cause the water to evaporate leaving just the salt. The salt is scraped up and piled high – very high – in pyramid shaped mountains where it stays until a ship comes along to be loaded and shipped all over the world.  Roland showed us small slave huts. During the slavery time the slaves were used to work in the production of salt. The huts we saw were a big improvement from the ones they had before that.  The slave’s  homes and families were in Rincon at the other end of the island. When the slaves had time off they had to walk six hours or more to visit their families 

Salt has been important for 1000s of years.  It is used for many
things. We use it to make our food taste better and to melt the ice on the roads but it is used in 14,000 different ways including making plastic, paper, glass, soaps, and many other things. 

The word “salary” comes from the Latin word for salt because some people think that the Roman army was paid in salt but it is possible that they only guarded the salt road. Jesus told his disciples, “You are the salt of the earth,” Which meant that they were extremely important. Until the 1900s people in the African country of Ethiopia were paid in salt. We didn’t realize how important salt is. 

Monday, March 23, 2015

Visiting Myanmar's Golden Rock

Mingalabar is how we say “hello” in Myanmar. Myanmar was once
called Burma.  It is nicknamed the “Golden Country” because it has so many beautiful golden temples.  One of the most amazing golden holy sites we have seen is the Golden Rock.  Myanmar people try to visit this holy Buddhist site at least
once a year.  The Golden Rock is a very large rock covered with gold leaf and balanced on a flat rock on a mountain that is 3600 feet high.  Getting there was fun.  At the bottom of the mountain there were trucks lined up to take people up the twisty nine-mile mountain road. We climbed into the back of a
truck with rows of narrow, padded benches - six to a bench and ten rows. Some people walk up the mountain but it takes hours. The ride up the mountain takes about 30 minutes.  After we climbed out of the truck it was still about a 30-minute uphill walk to the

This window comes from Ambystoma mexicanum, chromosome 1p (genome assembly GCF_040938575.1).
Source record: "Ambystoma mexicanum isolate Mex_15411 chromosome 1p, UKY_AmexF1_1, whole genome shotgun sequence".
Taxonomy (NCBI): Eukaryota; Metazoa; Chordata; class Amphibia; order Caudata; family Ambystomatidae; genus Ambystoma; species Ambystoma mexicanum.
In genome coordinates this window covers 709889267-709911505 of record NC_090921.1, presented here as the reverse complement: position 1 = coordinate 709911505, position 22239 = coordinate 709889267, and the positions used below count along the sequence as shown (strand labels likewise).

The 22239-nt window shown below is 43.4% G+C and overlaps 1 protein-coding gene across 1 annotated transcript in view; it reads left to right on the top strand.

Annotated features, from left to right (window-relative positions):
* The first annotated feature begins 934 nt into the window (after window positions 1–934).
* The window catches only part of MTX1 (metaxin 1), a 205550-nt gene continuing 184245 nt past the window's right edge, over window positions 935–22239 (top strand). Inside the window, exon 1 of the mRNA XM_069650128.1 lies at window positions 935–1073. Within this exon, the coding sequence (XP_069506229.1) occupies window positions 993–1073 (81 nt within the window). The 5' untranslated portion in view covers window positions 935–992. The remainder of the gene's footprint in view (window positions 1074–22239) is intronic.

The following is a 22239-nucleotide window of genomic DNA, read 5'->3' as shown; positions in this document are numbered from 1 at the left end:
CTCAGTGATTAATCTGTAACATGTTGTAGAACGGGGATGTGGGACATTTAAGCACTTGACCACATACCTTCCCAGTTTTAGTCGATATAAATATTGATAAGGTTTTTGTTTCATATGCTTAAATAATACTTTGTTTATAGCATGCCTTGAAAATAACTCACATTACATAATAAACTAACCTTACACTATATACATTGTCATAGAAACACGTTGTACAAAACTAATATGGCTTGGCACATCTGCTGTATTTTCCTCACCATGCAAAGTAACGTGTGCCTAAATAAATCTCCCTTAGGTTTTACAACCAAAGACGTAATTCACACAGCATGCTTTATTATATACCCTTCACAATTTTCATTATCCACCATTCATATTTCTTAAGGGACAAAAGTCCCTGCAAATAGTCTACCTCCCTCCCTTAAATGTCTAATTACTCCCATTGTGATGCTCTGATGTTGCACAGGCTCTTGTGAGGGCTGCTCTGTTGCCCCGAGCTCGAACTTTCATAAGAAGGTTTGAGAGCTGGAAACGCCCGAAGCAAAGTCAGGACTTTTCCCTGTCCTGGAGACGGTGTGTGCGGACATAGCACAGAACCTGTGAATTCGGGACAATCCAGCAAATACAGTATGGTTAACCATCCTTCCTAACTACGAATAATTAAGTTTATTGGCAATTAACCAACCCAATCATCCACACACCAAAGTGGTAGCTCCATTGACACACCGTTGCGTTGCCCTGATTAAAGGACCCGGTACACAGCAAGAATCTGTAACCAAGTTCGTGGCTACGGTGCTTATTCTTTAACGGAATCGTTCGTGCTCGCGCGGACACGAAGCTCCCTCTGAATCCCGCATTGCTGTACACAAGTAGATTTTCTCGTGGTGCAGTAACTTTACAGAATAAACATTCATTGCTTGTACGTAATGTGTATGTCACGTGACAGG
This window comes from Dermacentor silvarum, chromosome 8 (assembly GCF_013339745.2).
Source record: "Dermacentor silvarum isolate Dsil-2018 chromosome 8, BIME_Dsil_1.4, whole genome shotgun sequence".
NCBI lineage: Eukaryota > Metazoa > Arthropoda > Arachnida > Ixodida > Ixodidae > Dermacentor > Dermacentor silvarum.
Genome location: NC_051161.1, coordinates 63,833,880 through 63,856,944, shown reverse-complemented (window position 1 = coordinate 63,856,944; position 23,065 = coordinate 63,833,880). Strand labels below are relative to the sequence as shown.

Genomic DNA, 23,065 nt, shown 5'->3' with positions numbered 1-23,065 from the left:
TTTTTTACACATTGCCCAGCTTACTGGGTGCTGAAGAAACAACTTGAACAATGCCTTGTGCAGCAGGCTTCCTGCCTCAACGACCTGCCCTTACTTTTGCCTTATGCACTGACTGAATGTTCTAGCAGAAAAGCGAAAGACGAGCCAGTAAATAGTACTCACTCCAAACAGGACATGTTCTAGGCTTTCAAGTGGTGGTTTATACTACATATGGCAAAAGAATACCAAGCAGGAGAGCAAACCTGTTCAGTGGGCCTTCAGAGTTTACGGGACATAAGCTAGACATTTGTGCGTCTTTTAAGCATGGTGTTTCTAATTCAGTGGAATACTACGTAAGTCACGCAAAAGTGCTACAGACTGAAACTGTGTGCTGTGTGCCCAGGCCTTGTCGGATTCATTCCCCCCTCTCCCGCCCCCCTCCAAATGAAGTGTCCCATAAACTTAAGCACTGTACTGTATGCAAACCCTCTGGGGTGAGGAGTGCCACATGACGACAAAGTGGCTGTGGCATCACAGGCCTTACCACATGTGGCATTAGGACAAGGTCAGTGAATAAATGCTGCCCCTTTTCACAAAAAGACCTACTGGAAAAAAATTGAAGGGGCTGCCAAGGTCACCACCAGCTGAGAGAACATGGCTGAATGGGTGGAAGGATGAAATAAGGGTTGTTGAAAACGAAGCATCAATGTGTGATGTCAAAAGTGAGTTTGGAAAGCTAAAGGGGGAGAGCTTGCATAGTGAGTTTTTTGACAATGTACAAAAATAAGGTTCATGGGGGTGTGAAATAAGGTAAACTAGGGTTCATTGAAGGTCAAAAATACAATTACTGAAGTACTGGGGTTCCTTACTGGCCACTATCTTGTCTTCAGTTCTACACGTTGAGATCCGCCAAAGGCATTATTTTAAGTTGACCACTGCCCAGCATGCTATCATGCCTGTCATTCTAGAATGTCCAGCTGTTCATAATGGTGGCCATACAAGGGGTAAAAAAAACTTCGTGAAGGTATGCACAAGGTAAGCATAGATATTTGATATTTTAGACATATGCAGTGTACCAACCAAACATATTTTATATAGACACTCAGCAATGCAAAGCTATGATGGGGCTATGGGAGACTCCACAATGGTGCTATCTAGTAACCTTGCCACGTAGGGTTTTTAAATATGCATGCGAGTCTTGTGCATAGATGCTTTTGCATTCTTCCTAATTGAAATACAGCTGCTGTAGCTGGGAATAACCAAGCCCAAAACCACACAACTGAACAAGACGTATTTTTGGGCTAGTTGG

Golden Rock. Most people walk but some hire a sedan chair with four porters to take them the rest of the way. It is said that 2,500 years ago Buddha gave one hair to a hermit who carried it until he found a boulder that looked like a head.  The hermit built a pagoda on top of the rock to hold the sacred hair. The rock and pagoda has survived several violent earthquakes.  It is amazing. 

Another amazing place is a hotel on the Bay of Bengal (get your
map out and see if you can find it and Myanmar). The hotel is
called Amazing Ngapali Beach which is the perfect name.  The people at the hotel are wonderful and very kind to us.  We love the beach. Each day a lady comes along with fresh fish and prawns asking us to eat at her restaurant. They told us about a school nearby started
by an English lady, Susan Ozturk (Mama Sue), where the students learn English. The school is called the Vera Thomson English School. It was named after Mama Sue’s mother who was a very kind lady. Calling older people “mama” and “papa” is a way to show respect but does not mean that they are their parents.  

We did a program at the school.  They had a lot of computers but
many of them didn’t work.  It is very hot in Myanmar and there is a long rainy season which is not good for the computers.  Also, they do not have electricity 24-hours a day so that causes a problem, too. The school is free and has about 300 students.  We were impressed. In one classroom the boys sat on one side and the girls on the other.  When the teacher, Chaw Su
Khaing, asked a question the students eagerly raised their hands to answer.  When the teacher called on them they stood up to answer. The children spoke excellent English. When we asked the students what they wanted to be, most said tour guides but one young man who spoke excellent English said he wanted to be an English teacher.  Without Mama Sue’s school they would not have the chance.